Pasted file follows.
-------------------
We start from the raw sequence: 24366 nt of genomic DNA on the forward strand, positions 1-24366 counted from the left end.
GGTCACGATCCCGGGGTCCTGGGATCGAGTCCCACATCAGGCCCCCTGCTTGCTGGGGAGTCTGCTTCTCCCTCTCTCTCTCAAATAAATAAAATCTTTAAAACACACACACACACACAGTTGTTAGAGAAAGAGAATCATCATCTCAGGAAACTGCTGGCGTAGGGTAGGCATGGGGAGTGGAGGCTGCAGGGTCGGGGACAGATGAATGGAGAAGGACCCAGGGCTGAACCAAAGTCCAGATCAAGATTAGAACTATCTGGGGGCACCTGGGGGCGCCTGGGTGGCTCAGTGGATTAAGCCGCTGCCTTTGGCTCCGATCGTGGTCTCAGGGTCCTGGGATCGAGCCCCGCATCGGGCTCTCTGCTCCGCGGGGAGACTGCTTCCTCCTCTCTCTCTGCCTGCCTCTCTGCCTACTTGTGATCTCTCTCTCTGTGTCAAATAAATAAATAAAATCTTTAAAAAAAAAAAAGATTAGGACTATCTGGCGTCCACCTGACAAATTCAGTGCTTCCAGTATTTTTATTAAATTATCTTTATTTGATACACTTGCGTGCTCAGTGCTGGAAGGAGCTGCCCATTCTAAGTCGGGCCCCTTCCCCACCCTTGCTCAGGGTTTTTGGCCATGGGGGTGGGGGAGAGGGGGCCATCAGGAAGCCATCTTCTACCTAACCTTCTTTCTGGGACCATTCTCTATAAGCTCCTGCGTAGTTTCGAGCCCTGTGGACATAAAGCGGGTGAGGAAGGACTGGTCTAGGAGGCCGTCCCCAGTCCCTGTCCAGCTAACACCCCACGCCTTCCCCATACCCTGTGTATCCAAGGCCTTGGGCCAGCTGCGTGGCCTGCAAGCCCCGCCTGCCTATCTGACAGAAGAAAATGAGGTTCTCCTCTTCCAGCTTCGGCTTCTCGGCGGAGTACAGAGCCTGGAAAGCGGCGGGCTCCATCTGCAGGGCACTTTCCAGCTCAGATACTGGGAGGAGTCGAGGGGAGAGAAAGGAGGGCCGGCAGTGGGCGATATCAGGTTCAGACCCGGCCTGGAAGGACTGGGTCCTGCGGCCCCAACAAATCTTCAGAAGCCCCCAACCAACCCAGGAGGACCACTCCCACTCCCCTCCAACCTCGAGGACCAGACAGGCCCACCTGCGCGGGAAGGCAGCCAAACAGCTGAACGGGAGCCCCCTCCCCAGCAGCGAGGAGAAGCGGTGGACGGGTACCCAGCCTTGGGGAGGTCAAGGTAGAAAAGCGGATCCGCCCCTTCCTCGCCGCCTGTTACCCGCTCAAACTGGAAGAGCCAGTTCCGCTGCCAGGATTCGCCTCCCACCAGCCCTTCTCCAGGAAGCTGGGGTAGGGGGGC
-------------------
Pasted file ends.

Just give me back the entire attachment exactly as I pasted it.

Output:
We start from the raw sequence: 24366 nt of genomic DNA on the forward strand, positions 1-24366 counted from the left end.
GGTCACGATCCCGGGGTCCTGGGATCGAGTCCCACATCAGGCCCCCTGCTTGCTGGGGAGTCTGCTTCTCCCTCTCTCTCTCAAATAAATAAAATCTTTAAAACACACACACACACACAGTTGTTAGAGAAAGAGAATCATCATCTCAGGAAACTGCTGGCGTAGGGTAGGCATGGGGAGTGGAGGCTGCAGGGTCGGGGACAGATGAATGGAGAAGGACCCAGGGCTGAACCAAAGTCCAGATCAAGATTAGAACTATCTGGGGGCACCTGGGGGCGCCTGGGTGGCTCAGTGGATTAAGCCGCTGCCTTTGGCTCCGATCGTGGTCTCAGGGTCCTGGGATCGAGCCCCGCATCGGGCTCTCTGCTCCGCGGGGAGACTGCTTCCTCCTCTCTCTCTGCCTGCCTCTCTGCCTACTTGTGATCTCTCTCTCTGTGTCAAATAAATAAATAAAATCTTTAAAAAAAAAAAAGATTAGGACTATCTGGCGTCCACCTGACAAATTCAGTGCTTCCAGTATTTTTATTAAATTATCTTTATTTGATACACTTGCGTGCTCAGTGCTGGAAGGAGCTGCCCATTCTAAGTCGGGCCCCTTCCCCACCCTTGCTCAGGGTTTTTGGCCATGGGGGTGGGGGAGAGGGGGCCATCAGGAAGCCATCTTCTACCTAACCTTCTTTCTGGGACCATTCTCTATAAGCTCCTGCGTAGTTTCGAGCCCTGTGGACATAAAGCGGGTGAGGAAGGACTGGTCTAGGAGGCCGTCCCCAGTCCCTGTCCAGCTAACACCCCACGCCTTCCCCATACCCTGTGTATCCAAGGCCTTGGGCCAGCTGCGTGGCCTGCAAGCCCCGCCTGCCTATCTGACAGAAGAAAATGAGGTTCTCCTCTTCCAGCTTCGGCTTCTCGGCGGAGTACAGAGCCTGGAAAGCGGCGGGCTCCATCTGCAGGGCACTTTCCAGCTCAGATACTGGGAGGAGTCGAGGGGAGAGAAAGGAGGGCCGGCAGTGGGCGATATCAGGTTCAGACCCGGCCTGGAAGGACTGGGTCCTGCGGCCCCAACAAATCTTCAGAAGCCCCCAACCAACCCAGGAGGACCACTCCCACTCCCCTCCAACCTCGAGGACCAGACAGGCCCACCTGCGCGGGAAGGCAGCCAAACAGCTGAACGGGAGCCCCCTCCCCAGCAGCGAGGAGAAGCGGTGGACGGGTACCCAGCCTTGGGGAGGTCAAGGTAGAAAAGCGGATCCGCCCCTTCCTCGCCGCCTGTTACCCGCTCAAACTGGAAGAGCCAGTTCCGCTGCCAGGATTCGCCTCCCACCAGCCCTTCTCCAGGAAGCTGGGGTAGGGGGGC